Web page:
Start Using Your Whole Brain
It’s the time of year when spirits—and tensions—are high, schedules are out of whack, and everyone is consuming way more sugar and alcohol than usual. (Well, maybe not everyone. My kids haven’t had any alcohol lately.) A friend recently posted on Facebook, “My To Do List is growing exponentially by the minute and my stress level is through the roof. Does anyone out there actually LIKE December?”
Families, friends, and co-workers are coming together… and sometimes also splitting apart. The meaning, emotion, and stress wrapped up in the holidays can create a make-or-break season for relationships, both personal and business.
If you want to survive crazy times—whether it’s the holidays or some other major event like a business merger, a wedding, or a big presentation—with your personal and business connections intact, you already (if you’ve been following my blog), know my #1 survival tip: Breathe. But what else? Assuming you’re breathing well, how can you communicate in a way that increases your rapport and protects important relationships?
Turn off the auto-pilot and step out of your comfort zone.
I’m fascinated by personality typing. It’s a bit of a quack “science,” but I love learning about personality types and how they show up. I’ve taken dozens of personality tests and strength assessments, partly in order to get to know myself better, but also because they often demonstrate how different people use their brains.
For example, in the Myers-Briggs world, Sensing and Thinking are left-brain functions whereas Intuition and Feeling are right-brained. Introversion and Extraversion correlate to where a person stores data: Introverts use long-term memory more than Extraverts, which is why Extraverts can hardly get the words out of their mouths fast enough while Introverts come up with great things to add to the conversation about three days later. (At least, that’s my experience as an introvert.)
But here’s the problem with personality typing: You have more than half a brain. I mean, I hope you do. Granted, there are people who act like they are incapable of rational thought or, conversely, feeling any emotion. But just because you lean in one direction or another doesn’t mean that’s the ONLY way your brain works.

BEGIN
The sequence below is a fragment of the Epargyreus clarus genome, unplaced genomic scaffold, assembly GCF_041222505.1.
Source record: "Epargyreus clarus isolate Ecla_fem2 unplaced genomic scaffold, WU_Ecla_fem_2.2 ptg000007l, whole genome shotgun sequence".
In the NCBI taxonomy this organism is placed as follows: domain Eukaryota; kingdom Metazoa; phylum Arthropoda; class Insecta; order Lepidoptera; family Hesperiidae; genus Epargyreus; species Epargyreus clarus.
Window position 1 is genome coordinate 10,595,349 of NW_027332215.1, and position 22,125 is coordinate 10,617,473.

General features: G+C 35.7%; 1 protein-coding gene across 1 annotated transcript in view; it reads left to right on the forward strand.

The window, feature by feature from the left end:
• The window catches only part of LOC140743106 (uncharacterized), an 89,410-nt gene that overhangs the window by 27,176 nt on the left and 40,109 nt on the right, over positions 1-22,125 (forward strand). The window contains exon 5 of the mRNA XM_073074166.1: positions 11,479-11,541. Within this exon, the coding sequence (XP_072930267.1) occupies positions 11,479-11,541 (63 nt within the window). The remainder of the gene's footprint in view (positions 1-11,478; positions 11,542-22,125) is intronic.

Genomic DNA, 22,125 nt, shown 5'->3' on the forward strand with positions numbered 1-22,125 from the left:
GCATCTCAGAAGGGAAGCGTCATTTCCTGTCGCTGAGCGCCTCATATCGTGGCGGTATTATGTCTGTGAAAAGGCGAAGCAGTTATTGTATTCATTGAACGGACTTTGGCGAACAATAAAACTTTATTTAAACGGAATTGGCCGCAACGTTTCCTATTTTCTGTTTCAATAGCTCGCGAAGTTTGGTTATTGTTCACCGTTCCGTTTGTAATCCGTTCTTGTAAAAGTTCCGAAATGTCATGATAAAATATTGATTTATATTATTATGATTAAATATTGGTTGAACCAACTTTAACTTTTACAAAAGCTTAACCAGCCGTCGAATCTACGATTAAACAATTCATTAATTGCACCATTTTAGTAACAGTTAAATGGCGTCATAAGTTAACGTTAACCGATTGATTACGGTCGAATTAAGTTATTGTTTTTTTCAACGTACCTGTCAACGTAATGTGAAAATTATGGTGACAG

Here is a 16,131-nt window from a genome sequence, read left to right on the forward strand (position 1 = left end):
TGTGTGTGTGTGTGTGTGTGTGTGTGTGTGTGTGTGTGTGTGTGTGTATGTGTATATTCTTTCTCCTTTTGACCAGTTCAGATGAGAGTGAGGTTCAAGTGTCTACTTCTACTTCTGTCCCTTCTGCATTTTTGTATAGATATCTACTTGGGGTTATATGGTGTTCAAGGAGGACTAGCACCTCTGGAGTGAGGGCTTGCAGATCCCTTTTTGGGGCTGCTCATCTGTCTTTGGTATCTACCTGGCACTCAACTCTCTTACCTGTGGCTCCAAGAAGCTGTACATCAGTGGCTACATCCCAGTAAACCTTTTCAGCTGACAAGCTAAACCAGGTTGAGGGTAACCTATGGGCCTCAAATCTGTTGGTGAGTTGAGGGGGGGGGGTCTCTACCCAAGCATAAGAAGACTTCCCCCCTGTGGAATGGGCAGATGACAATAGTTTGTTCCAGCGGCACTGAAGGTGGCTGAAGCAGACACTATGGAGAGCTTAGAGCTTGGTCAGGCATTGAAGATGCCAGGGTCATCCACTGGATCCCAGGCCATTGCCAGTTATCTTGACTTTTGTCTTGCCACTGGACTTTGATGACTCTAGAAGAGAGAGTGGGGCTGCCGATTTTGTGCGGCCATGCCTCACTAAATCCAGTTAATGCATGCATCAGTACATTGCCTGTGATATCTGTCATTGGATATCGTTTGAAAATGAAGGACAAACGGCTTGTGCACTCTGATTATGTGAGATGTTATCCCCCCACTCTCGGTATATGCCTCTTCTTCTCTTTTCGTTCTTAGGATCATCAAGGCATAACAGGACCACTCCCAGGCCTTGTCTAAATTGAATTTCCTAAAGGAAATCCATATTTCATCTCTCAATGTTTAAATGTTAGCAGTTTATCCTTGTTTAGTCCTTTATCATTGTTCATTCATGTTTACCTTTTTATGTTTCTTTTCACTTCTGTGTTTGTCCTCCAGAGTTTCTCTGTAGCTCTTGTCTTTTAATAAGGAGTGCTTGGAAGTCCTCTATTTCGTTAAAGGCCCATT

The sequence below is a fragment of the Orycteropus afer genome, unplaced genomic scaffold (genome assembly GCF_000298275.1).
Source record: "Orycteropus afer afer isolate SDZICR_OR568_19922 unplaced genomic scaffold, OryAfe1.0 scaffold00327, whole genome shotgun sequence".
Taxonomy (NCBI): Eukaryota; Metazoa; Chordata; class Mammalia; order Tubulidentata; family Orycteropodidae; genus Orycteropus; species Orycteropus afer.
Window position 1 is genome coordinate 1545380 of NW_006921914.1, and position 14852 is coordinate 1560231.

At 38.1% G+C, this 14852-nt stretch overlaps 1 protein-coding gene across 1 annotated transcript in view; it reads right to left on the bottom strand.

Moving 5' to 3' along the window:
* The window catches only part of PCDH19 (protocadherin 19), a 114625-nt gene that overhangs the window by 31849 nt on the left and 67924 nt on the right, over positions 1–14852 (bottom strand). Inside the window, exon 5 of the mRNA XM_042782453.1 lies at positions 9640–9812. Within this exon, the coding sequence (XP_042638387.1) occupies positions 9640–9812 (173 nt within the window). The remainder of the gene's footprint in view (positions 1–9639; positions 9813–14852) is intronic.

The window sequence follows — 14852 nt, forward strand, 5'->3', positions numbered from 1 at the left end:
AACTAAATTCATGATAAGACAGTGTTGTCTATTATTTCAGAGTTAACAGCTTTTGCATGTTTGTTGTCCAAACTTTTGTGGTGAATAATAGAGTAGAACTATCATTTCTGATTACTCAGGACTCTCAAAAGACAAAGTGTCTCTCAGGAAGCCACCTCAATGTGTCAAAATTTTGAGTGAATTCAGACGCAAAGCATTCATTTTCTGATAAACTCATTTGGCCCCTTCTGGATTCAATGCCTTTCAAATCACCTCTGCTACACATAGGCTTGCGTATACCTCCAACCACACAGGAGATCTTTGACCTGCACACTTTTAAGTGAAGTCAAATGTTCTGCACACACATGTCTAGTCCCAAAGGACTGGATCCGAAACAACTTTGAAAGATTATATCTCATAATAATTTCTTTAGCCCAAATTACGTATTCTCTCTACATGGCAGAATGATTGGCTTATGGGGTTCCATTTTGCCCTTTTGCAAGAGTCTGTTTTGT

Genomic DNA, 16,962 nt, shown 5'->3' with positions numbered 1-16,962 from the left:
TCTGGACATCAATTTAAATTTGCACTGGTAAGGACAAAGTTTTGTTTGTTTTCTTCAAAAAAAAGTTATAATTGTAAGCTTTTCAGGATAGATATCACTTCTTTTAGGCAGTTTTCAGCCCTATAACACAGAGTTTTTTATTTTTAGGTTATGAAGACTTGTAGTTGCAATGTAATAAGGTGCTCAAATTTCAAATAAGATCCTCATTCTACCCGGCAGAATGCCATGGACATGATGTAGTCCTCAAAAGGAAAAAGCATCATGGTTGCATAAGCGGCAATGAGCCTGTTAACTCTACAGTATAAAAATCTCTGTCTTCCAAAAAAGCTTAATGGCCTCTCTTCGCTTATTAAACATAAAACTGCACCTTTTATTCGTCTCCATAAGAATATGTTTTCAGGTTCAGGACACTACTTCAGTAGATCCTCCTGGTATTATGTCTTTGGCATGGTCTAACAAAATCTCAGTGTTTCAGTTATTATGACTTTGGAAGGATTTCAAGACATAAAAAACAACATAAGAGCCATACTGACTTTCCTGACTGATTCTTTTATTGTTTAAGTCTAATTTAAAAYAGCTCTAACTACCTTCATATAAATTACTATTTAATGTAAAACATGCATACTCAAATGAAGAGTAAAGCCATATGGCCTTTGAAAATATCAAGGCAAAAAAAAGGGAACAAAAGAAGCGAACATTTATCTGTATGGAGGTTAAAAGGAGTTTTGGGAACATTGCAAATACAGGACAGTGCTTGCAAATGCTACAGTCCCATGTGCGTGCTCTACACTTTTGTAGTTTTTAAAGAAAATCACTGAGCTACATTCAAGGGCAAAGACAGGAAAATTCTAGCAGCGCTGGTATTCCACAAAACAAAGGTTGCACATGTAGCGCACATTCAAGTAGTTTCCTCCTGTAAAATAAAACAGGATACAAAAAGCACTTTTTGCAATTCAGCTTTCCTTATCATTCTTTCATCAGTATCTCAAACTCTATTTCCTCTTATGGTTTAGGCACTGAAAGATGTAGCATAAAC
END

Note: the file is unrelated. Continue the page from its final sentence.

That’s why I emphasize looking at behavior versus personality type in my blogs and workshops. Analyzing personality may be fascinating, but noticing behavior is much more useful in real time. Unfortunately, that requires turning off the auto-pilot. It’s way easier to label people (especially those you know well) as “Thinkers” or “Feelers” or “Introverts” or “Triangles” or “Fiery Red”—and they may well be!—than it is to assess what people need right now from you. Being a good communicator means being present and letting go of your stories and preconceived notions.
The other half of the equation, beyond being present and adapting to meet the needs of others in the moment, is expanding your own abilities and reaching beyond your normal way of communicating. Look, as an Introvert, I know how hard it can be to face a group of strangers and open your mouth. But your brain can handle it. Resist the urge to label yourself and say, “That’s just the way I am.” Yeah, whether you’re a “Sensor” or an “Intuitive” or a “Sunny Yellow” or a “Driver,” that IS the way you are. But it’s not the ONLY way you are. You have a whole brain at your disposal—an amazing, intricate, much-bigger-than-you-think brain that loves to learn and grow and create new neural pathways. Use it.
Personality typing is great if you use it to A) connect with others in a way that is meaningful to them and B) leverage your natural strengths. It will become just another excuse to limit yourself, though, if you hide behind it.
End the year on a positive note. Pay attention to how others want you to deal with them and expand your comfort zone to include the parts of your brain you’ve been neglecting. If you can do those things (and don’t forget to breathe!) you’ll enjoy the holiday season much more and get the new year started on the right foot.